I was asked to refrain from making my daughter watch exciting tv programs, playing video games, or playing with a group of friends outside the house before mealtime or bedtime because it over stimulates her.

Child psychologists say tantrums are the result of over-stimulation. A child is too tired, surrounded by too many sights and sounds, feeling too many conflicting feelings...and yes, even receiving too much attention. I instead gave her a book, paper, pencil and crayons/coloring pen.

By my doing so, I was able to develop new interests which later on became the skills she used in putting up her own graphics design company.

Hope this will work for you too.

8:16 AM, January 17, 2006  
Anonymous Theresa said...

No boys here, but tons of sympathy! I think it's a universal thing at this age. My advice? 1. Be firm on what the rules are and the consequences for breaking those rules. He doesn't want to eat, excuse him from the table, but be sure he understands there will NOTHING to eat until breakfast. 2. What has always worked for me when my girls have had tantrums, is pulling them aside, and telling them that when they are able to talk to me without yelling, or crying, or smarting off, then we will talk. When they calm down, the first thing I ask is "ok, this makes me think there is something on your mind that we need to talk about. Am I right?" Sometimes, they just jump right into bad kid mode, rather than try to communicate what they are feeling.

Hope it helps! Hang in there!!

8:26 AM, January 17, 2006  
Blogger Karen Rani said...

You handled it awesome. You doled out the punishment and stuck to it. I don't see where you need advice. Just continue being consistant. Great job Mom!
Oh and I love his comment about the feast. Certainly there should be a feast!

8:51 AM, January 17, 2006  
Blogger Lisa said...

My pediatrician told me 13 years ago that the best way to parent was to stand firm and parent with this one sentence: This is not a democracy.

I think you handled it awesome. And, the curve balls now are just gentle preparation for what's to come. He's 6 and 6 is when they really start questioning the "why" and "what" of the world and unfortunately that includes you. Hang in there! It sounds like you are doing a great job.

11:03 AM, January 17, 2006  
Blogger NinaKaye said...

I have a six-year-old boy, too. Only when he gets in trouble or things don't go his way, he acts like he's about 2-years-old. I think I'd prefer the "N-O spells NO!" stuff. The pouty, whiny, crying makes me crazy!!

6:41 PM, January 17, 2006  
Blogger karla said...

Oh, man. You're making me very, very nervous. My son is only 11 months old, but I'm going to go ahead and start now dreading the evil that is to come. Because I was a good kid, as far as I can recall, but the adult Karla is very strong-willed and stubborn and independent, so I can only assume Diaper Butt will exhibit some of those traits as well when he gets a little older.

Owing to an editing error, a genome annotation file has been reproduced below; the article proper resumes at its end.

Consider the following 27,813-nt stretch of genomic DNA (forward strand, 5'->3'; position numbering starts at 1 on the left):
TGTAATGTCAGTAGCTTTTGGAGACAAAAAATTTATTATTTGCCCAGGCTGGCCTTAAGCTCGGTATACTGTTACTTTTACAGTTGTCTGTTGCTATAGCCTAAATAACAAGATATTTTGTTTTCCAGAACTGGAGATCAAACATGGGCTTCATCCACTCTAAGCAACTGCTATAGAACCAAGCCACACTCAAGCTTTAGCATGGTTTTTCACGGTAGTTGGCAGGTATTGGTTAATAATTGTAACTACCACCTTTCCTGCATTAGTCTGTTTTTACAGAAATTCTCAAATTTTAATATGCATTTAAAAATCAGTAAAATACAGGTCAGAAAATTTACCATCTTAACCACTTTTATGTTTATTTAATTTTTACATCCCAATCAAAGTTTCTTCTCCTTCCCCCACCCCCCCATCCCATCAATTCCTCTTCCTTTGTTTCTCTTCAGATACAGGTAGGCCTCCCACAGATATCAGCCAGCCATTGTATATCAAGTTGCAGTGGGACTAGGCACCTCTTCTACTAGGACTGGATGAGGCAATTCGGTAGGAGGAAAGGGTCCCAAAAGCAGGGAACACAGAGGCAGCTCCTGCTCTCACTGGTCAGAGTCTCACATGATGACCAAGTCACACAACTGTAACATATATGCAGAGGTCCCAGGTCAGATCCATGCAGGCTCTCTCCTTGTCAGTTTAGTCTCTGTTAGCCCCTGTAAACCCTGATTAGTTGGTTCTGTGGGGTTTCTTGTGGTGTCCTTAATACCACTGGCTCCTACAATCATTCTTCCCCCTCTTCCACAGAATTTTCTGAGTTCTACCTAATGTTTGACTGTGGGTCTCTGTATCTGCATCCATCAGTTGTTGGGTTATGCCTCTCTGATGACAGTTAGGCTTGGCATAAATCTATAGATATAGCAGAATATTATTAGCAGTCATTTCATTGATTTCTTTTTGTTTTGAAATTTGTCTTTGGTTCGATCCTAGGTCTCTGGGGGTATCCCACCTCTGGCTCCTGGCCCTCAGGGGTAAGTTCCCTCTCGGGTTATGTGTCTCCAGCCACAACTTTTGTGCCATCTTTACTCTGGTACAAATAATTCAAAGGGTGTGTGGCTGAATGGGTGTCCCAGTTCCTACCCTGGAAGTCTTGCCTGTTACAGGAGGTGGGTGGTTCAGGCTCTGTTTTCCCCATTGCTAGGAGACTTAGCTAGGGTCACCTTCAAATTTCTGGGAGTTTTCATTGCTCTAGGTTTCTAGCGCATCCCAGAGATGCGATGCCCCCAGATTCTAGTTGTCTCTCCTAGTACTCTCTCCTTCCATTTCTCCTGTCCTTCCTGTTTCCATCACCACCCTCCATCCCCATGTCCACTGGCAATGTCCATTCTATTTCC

And then it'll be time to throw down.

I feel for you. How much is boarding school?

8:19 PM, January 17, 2006  
Blogger Suburban Turmoil said...

No advice except... Do you need an application for Super Nanny?

I like the over-stimulation advice. I'm gonna have to remember that when my time comes!

8:41 PM, January 17, 2006  
Blogger DebbieDoesLife said...

I've been beaten down with 3 boys but I am able to still applaud your sticking to what you threatened!! He's testing the ol' boundaries with his 6 year old arrogance. He's realizing that he is totally separate from you (getting to go to a friends etc.) and just testing the boundaries. You will survive. That's all I can promise. Your doing a great job.

8:43 PM, January 17, 2006  
Blogger Vanessa said...

No kids here, so I have no leg to stand on, but I think you're doing a great job because you took something away from him when you promised him you would. (aka consistency!)

I do know this: My nephew, Reece, was really being a turd and my sis-in-law and brother took away ALL caffeine and he's much kinder. True story. You might try it.

10:06 PM, January 17, 2006  
Anonymous sarcastic journalist said...

I vote that he never gets to do anything fun again! Ha! That'll show him!

10:39 PM, January 17, 2006  
Blogger christina said...

It is posts like these that make me wish I could just keep Bean this age. Gah. I bow in homage to you, because I know that you're son is probably an incredible kid.I say this because YOU are a wonderful mother!

11:23 PM, January 17, 2006  
Blogger Masked Mom said...

Oooooh I so feel your pain--I don't have much in the way of advice because it sounds like you're handling it very well. But I would like to say that it's very normal for him to be testing limits, etc and the fact that he went so far over the line probably has as much to do with getting over strep and the overexcitement of the extra-long playdate as it does with the fact that he's a future serial killer or social misfit.

Hang in there! It does get better--or if not better, at least different so that you can be entertained by new varieties of stress!

7:17 AM, January 19, 2006